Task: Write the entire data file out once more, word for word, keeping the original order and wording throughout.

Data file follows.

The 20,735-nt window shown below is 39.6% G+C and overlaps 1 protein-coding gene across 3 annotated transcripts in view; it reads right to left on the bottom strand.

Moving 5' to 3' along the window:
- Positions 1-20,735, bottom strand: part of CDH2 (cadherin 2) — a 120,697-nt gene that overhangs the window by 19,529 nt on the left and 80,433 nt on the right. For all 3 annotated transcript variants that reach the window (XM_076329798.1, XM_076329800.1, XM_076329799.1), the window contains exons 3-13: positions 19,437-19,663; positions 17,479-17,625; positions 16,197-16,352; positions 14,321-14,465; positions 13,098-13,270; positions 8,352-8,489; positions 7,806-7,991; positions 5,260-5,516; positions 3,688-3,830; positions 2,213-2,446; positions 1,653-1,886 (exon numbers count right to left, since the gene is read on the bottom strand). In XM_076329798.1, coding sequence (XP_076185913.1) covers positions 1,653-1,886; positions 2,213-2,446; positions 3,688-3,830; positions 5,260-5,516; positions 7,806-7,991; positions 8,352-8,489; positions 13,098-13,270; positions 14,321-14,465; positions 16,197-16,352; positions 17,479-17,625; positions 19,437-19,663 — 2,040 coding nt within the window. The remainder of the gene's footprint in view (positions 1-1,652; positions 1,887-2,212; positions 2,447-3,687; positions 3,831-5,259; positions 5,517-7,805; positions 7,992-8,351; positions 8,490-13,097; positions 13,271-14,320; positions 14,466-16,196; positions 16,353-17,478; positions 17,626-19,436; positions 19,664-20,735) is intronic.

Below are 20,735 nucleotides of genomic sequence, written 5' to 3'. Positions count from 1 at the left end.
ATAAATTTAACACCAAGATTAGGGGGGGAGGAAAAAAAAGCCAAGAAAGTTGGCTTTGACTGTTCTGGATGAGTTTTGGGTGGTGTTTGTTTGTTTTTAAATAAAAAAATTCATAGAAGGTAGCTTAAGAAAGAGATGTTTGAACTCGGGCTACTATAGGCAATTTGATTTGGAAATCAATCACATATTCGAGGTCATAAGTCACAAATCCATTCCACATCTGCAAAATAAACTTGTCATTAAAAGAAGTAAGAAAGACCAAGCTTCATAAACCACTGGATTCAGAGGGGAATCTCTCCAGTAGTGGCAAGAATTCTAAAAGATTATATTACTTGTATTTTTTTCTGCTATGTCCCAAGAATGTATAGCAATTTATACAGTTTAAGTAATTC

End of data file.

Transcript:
The 20,735-nt window shown below is 39.6% G+C and overlaps 1 protein-coding gene across 3 annotated transcripts in view; it reads right to left on the bottom strand.

Moving 5' to 3' along the window:
- Positions 1-20,735, bottom strand: part of CDH2 (cadherin 2) — a 120,697-nt gene that overhangs the window by 19,529 nt on the left and 80,433 nt on the right. For all 3 annotated transcript variants that reach the window (XM_076329798.1, XM_076329800.1, XM_076329799.1), the window contains exons 3-13: positions 19,437-19,663; positions 17,479-17,625; positions 16,197-16,352; positions 14,321-14,465; positions 13,098-13,270; positions 8,352-8,489; positions 7,806-7,991; positions 5,260-5,516; positions 3,688-3,830; positions 2,213-2,446; positions 1,653-1,886 (exon numbers count right to left, since the gene is read on the bottom strand). In XM_076329798.1, coding sequence (XP_076185913.1) covers positions 1,653-1,886; positions 2,213-2,446; positions 3,688-3,830; positions 5,260-5,516; positions 7,806-7,991; positions 8,352-8,489; positions 13,098-13,270; positions 14,321-14,465; positions 16,197-16,352; positions 17,479-17,625; positions 19,437-19,663 — 2,040 coding nt within the window. The remainder of the gene's footprint in view (positions 1-1,652; positions 1,887-2,212; positions 2,447-3,687; positions 3,831-5,259; positions 5,517-7,805; positions 7,992-8,351; positions 8,490-13,097; positions 13,271-14,320; positions 14,466-16,196; positions 16,353-17,478; positions 17,626-19,436; positions 19,664-20,735) is intronic.

Below are 20,735 nucleotides of genomic sequence, written 5' to 3'. Positions count from 1 at the left end.
ATAAATTTAACACCAAGATTAGGGGGGGAGGAAAAAAAAGCCAAGAAAGTTGGCTTTGACTGTTCTGGATGAGTTTTGGGTGGTGTTTGTTTGTTTTTAAATAAAAAAATTCATAGAAGGTAGCTTAAGAAAGAGATGTTTGAACTCGGGCTACTATAGGCAATTTGATTTGGAAATCAATCACATATTCGAGGTCATAAGTCACAAATCCATTCCACATCTGCAAAATAAACTTGTCATTAAAAGAAGTAAGAAAGACCAAGCTTCATAAACCACTGGATTCAGAGGGGAATCTCTCCAGTAGTGGCAAGAATTCTAAAAGATTATATTACTTGTATTTTTTTCTGCTATGTCCCAAGAATGTATAGCAATTTATACAGTTTAAGTAATTC